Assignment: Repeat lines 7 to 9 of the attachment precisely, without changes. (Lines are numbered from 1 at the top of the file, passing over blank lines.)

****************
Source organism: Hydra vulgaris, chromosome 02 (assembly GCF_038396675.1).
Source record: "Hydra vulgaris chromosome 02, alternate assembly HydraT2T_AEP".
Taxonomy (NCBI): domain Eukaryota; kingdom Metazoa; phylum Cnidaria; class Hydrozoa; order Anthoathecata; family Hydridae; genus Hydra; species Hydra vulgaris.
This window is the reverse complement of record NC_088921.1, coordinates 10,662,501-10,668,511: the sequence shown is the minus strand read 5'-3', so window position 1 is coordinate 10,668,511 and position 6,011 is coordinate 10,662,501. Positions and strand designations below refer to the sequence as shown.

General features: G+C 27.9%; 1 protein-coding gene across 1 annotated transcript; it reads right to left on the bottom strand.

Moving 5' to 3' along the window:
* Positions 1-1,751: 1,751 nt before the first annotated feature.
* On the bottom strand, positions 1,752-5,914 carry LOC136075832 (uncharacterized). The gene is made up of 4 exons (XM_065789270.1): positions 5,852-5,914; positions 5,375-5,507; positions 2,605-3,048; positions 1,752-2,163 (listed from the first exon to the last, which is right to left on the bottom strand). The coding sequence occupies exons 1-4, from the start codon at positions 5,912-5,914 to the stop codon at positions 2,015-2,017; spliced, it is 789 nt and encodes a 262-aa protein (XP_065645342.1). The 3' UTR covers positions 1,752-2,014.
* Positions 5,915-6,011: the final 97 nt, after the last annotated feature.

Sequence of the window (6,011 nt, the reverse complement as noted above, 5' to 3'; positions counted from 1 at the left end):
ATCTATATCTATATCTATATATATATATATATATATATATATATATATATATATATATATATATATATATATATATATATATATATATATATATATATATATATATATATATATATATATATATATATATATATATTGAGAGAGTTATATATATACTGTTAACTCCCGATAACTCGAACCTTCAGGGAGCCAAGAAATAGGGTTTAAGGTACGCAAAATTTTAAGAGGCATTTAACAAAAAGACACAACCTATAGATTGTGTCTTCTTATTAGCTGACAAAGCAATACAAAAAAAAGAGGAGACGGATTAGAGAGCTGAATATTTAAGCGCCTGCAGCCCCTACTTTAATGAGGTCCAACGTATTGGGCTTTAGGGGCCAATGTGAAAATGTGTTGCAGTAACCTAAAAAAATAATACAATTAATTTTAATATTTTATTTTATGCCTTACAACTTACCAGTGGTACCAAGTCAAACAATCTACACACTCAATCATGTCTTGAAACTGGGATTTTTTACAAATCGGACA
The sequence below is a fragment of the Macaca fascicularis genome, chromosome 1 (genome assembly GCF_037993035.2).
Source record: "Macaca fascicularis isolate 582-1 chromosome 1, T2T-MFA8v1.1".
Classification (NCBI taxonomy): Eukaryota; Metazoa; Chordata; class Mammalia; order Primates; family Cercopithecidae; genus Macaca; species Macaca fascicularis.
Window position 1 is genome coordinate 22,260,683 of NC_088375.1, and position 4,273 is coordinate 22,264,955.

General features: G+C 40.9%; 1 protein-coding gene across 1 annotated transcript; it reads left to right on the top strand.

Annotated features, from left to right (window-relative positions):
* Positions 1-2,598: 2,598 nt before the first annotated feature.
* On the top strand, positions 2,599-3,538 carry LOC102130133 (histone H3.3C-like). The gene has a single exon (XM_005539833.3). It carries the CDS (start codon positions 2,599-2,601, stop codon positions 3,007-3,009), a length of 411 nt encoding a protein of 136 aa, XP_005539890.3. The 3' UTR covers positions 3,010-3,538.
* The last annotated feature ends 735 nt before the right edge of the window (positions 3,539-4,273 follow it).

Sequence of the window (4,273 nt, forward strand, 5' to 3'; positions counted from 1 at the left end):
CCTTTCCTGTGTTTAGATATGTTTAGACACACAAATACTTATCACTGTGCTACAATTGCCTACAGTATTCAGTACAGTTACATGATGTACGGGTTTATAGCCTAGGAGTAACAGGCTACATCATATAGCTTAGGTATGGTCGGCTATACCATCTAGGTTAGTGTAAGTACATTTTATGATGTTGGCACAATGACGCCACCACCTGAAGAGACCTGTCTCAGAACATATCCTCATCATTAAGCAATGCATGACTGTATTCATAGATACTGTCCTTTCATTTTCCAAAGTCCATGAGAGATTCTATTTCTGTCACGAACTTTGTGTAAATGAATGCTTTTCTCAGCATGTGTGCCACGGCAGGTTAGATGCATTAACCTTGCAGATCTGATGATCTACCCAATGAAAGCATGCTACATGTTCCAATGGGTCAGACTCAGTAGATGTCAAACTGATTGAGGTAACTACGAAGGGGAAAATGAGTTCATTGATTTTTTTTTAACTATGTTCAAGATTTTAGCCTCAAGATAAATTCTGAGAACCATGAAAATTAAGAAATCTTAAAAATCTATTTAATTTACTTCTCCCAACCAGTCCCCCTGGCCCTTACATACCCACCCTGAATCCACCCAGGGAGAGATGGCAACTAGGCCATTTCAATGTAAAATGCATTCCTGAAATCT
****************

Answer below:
* Positions 1-1,751: 1,751 nt before the first annotated feature.
* On the bottom strand, positions 1,752-5,914 carry LOC136075832 (uncharacterized). The gene is made up of 4 exons (XM_065789270.1): positions 5,852-5,914; positions 5,375-5,507; positions 2,605-3,048; positions 1,752-2,163 (listed from the first exon to the last, which is right to left on the bottom strand). The coding sequence occupies exons 1-4, from the start codon at positions 5,912-5,914 to the stop codon at positions 2,015-2,017; spliced, it is 789 nt and encodes a 262-aa protein (XP_065645342.1). The 3' UTR covers positions 1,752-2,014.
* Positions 5,915-6,011: the final 97 nt, after the last annotated feature.